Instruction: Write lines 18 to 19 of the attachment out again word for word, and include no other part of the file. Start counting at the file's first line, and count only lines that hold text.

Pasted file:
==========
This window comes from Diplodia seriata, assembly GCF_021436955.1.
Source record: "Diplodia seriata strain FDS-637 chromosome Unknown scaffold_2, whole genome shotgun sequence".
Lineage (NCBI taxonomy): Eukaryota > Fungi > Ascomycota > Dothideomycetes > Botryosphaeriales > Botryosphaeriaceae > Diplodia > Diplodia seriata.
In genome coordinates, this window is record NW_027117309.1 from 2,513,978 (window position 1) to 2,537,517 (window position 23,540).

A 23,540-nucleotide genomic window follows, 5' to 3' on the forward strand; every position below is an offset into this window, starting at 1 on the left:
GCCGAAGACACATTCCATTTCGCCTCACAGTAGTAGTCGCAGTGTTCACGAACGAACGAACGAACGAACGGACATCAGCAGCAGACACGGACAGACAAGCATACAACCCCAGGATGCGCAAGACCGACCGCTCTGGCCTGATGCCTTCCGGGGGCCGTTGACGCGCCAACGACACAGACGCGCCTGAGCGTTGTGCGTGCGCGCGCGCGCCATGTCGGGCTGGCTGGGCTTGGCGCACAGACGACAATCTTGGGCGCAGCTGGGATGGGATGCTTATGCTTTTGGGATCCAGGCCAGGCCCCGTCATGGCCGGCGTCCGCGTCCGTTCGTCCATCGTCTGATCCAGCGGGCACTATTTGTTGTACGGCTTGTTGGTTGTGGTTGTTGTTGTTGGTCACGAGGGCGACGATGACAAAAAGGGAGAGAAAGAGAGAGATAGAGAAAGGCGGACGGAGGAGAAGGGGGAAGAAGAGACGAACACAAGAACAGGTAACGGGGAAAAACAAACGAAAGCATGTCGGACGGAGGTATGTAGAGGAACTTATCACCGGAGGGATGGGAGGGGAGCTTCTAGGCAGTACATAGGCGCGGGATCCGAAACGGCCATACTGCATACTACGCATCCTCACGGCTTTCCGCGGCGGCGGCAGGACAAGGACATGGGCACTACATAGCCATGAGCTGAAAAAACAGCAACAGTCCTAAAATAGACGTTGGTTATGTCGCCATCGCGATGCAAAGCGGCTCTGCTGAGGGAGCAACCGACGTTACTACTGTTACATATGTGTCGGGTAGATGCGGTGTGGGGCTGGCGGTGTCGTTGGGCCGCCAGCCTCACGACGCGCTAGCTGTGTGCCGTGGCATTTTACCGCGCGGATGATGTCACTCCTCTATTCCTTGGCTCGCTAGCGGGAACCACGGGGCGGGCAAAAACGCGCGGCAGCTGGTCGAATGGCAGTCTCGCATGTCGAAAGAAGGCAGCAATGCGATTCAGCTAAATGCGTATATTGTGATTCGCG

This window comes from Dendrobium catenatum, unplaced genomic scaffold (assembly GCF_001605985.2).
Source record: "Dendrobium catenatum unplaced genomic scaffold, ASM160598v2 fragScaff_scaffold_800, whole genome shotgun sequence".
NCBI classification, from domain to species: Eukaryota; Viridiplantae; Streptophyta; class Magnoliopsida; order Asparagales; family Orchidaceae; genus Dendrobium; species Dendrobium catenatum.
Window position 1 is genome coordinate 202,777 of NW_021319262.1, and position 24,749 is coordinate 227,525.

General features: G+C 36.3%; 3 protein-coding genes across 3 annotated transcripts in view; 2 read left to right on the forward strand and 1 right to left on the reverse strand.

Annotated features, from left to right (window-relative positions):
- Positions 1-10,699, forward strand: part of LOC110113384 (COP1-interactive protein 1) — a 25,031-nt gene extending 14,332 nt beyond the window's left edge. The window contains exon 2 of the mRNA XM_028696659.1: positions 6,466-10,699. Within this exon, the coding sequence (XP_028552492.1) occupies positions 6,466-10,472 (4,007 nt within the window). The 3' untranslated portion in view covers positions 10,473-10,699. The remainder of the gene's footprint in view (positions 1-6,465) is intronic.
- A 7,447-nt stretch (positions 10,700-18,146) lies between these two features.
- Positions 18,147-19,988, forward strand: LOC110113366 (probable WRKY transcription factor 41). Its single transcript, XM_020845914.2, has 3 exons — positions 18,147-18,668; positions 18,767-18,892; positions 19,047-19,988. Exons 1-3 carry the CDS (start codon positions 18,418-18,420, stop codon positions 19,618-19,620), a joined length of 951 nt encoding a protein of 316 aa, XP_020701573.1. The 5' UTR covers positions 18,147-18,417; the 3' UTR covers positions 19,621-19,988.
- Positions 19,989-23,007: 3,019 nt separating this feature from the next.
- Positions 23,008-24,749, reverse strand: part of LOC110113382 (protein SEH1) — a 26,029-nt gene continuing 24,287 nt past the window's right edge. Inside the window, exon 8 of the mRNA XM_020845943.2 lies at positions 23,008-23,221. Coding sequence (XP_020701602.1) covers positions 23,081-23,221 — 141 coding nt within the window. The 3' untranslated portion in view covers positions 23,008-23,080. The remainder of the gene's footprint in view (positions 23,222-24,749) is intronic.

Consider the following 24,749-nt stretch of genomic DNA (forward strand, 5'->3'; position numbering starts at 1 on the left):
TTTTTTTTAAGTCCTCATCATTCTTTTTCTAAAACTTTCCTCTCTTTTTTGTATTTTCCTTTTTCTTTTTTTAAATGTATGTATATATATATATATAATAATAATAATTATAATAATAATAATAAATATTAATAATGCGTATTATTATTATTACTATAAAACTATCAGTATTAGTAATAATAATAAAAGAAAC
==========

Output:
Consider the following 24,749-nt stretch of genomic DNA (forward strand, 5'->3'; position numbering starts at 1 on the left):
TTTTTTTTAAGTCCTCATCATTCTTTTTCTAAAACTTTCCTCTCTTTTTTGTATTTTCCTTTTTCTTTTTTTAAATGTATGTATATATATATATATAATAATAATAATTATAATAATAATAATAAATATTAATAATGCGTATTATTATTATTACTATAAAACTATCAGTATTAGTAATAATAATAAAAGAAAC